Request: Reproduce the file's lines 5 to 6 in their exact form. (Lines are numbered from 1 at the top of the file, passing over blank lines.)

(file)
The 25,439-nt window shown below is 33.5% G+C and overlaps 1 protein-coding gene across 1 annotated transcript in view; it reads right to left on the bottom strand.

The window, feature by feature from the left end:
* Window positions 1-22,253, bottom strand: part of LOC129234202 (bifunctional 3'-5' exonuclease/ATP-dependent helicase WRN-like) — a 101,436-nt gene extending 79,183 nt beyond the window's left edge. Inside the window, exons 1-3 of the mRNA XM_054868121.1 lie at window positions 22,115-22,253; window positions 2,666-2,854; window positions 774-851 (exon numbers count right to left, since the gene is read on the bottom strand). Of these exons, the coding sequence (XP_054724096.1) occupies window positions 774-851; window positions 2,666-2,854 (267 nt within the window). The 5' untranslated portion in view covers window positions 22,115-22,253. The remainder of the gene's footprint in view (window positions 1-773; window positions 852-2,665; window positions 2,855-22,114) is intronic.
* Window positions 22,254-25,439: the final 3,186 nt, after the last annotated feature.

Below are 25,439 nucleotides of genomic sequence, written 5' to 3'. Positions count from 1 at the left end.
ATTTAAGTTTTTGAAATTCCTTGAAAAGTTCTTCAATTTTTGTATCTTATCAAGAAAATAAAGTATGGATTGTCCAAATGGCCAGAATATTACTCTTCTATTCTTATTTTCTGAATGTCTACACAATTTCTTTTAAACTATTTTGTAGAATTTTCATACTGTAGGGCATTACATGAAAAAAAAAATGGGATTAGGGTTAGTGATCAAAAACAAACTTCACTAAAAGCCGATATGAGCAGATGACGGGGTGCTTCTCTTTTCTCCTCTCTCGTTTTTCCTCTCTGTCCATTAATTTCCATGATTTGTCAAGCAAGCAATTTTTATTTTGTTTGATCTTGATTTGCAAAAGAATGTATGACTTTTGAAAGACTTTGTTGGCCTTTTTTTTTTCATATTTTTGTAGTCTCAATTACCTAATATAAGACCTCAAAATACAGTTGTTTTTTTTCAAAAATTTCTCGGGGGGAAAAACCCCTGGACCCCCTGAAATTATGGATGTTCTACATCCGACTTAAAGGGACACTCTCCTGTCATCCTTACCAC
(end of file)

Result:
Below are 25,439 nucleotides of genomic sequence, written 5' to 3'. Positions count from 1 at the left end.
ATTTAAGTTTTTGAAATTCCTTGAAAAGTTCTTCAATTTTTGTATCTTATCAAGAAAATAAAGTATGGATTGTCCAAATGGCCAGAATATTACTCTTCTATTCTTATTTTCTGAATGTCTACACAATTTCTTTTAAACTATTTTGTAGAATTTTCATACTGTAGGGCATTACATGAAAAAAAAAATGGGATTAGGGTTAGTGATCAAAAACAAACTTCACTAAAAGCCGATATGAGCAGATGACGGGGTGCTTCTCTTTTCTCCTCTCTCGTTTTTCCTCTCTGTCCATTAATTTCCATGATTTGTCAAGCAAGCAATTTTTATTTTGTTTGATCTTGATTTGCAAAAGAATGTATGACTTTTGAAAGACTTTGTTGGCCTTTTTTTTTTCATATTTTTGTAGTCTCAATTACCTAATATAAGACCTCAAAATACAGTTGTTTTTTTTCAAAAATTTCTCGGGGGGAAAAACCCCTGGACCCCCTGAAATTATGGATGTTCTACATCCGACTTAAAGGGACACTCTCCTGTCATCCTTACCAC